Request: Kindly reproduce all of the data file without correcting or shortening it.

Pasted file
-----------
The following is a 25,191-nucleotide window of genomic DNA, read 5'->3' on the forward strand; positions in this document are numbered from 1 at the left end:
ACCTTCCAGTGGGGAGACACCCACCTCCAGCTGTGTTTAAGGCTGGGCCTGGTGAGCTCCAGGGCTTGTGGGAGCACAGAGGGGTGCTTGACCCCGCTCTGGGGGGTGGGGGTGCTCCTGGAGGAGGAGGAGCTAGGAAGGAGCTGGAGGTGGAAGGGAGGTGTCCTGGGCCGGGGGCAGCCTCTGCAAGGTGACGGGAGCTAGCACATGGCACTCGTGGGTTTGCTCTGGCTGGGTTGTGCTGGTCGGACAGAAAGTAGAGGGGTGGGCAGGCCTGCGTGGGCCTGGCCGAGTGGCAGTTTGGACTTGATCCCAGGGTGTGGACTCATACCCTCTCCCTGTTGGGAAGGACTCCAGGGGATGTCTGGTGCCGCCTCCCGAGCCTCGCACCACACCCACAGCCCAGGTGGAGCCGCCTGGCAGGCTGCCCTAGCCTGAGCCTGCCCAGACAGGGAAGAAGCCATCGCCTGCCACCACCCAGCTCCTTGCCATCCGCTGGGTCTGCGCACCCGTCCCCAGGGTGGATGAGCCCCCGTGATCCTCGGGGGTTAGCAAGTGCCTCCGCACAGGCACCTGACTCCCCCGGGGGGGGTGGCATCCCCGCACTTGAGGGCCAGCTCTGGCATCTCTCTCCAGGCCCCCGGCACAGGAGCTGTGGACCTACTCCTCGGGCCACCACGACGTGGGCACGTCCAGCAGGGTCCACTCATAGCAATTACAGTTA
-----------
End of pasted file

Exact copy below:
The following is a 25,191-nucleotide window of genomic DNA, read 5'->3' on the forward strand; positions in this document are numbered from 1 at the left end:
ACCTTCCAGTGGGGAGACACCCACCTCCAGCTGTGTTTAAGGCTGGGCCTGGTGAGCTCCAGGGCTTGTGGGAGCACAGAGGGGTGCTTGACCCCGCTCTGGGGGGTGGGGGTGCTCCTGGAGGAGGAGGAGCTAGGAAGGAGCTGGAGGTGGAAGGGAGGTGTCCTGGGCCGGGGGCAGCCTCTGCAAGGTGACGGGAGCTAGCACATGGCACTCGTGGGTTTGCTCTGGCTGGGTTGTGCTGGTCGGACAGAAAGTAGAGGGGTGGGCAGGCCTGCGTGGGCCTGGCCGAGTGGCAGTTTGGACTTGATCCCAGGGTGTGGACTCATACCCTCTCCCTGTTGGGAAGGACTCCAGGGGATGTCTGGTGCCGCCTCCCGAGCCTCGCACCACACCCACAGCCCAGGTGGAGCCGCCTGGCAGGCTGCCCTAGCCTGAGCCTGCCCAGACAGGGAAGAAGCCATCGCCTGCCACCACCCAGCTCCTTGCCATCCGCTGGGTCTGCGCACCCGTCCCCAGGGTGGATGAGCCCCCGTGATCCTCGGGGGTTAGCAAGTGCCTCCGCACAGGCACCTGACTCCCCCGGGGGGGGTGGCATCCCCGCACTTGAGGGCCAGCTCTGGCATCTCTCTCCAGGCCCCCGGCACAGGAGCTGTGGACCTACTCCTCGGGCCACCACGACGTGGGCACGTCCAGCAGGGTCCACTCATAGCAATTACAGTTA